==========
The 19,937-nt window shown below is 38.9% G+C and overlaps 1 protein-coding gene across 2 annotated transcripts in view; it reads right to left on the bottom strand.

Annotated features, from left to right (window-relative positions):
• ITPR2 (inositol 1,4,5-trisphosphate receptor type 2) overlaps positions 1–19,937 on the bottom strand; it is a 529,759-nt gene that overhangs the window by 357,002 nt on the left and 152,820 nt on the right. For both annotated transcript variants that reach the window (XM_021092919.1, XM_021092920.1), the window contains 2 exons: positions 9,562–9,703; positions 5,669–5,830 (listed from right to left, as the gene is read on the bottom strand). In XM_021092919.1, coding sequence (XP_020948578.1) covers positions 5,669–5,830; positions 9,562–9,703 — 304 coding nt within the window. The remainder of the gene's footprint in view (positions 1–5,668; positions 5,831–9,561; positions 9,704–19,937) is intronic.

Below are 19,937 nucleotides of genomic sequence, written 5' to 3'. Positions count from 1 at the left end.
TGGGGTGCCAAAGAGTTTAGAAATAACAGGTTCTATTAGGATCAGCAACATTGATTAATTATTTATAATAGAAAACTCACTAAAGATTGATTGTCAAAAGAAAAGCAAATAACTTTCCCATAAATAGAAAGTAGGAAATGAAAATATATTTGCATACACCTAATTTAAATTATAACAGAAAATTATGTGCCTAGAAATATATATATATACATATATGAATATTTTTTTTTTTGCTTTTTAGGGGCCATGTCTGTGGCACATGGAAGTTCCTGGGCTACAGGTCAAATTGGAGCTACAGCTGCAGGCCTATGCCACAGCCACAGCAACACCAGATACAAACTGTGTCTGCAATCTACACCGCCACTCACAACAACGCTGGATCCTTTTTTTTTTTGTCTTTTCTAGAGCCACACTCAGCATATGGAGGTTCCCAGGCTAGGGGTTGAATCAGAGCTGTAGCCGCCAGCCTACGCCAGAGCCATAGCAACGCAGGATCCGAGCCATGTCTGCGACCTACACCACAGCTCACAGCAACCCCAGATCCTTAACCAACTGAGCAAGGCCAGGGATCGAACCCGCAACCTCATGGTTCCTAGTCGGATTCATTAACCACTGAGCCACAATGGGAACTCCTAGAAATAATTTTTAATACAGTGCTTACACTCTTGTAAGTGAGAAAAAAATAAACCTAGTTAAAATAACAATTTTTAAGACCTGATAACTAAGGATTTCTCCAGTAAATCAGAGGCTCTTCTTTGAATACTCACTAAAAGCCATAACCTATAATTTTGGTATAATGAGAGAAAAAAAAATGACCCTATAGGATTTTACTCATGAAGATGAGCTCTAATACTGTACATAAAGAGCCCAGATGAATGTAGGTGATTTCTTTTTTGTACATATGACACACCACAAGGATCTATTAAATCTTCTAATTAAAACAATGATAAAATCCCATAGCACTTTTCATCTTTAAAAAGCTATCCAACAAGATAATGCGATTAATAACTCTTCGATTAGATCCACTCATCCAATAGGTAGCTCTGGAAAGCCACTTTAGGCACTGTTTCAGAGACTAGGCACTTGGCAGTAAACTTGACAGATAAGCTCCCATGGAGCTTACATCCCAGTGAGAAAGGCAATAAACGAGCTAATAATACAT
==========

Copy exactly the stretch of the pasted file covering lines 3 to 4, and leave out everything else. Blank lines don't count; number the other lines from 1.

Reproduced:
• ITPR2 (inositol 1,4,5-trisphosphate receptor type 2) overlaps positions 1–19,937 on the bottom strand; it is a 529,759-nt gene that overhangs the window by 357,002 nt on the left and 152,820 nt on the right. For both annotated transcript variants that reach the window (XM_021092919.1, XM_021092920.1), the window contains 2 exons: positions 9,562–9,703; positions 5,669–5,830 (listed from right to left, as the gene is read on the bottom strand). In XM_021092919.1, coding sequence (XP_020948578.1) covers positions 5,669–5,830; positions 9,562–9,703 — 304 coding nt within the window. The remainder of the gene's footprint in view (positions 1–5,668; positions 5,831–9,561; positions 9,704–19,937) is intronic.

Below are 19,937 nucleotides of genomic sequence, written 5' to 3'. Positions count from 1 at the left end.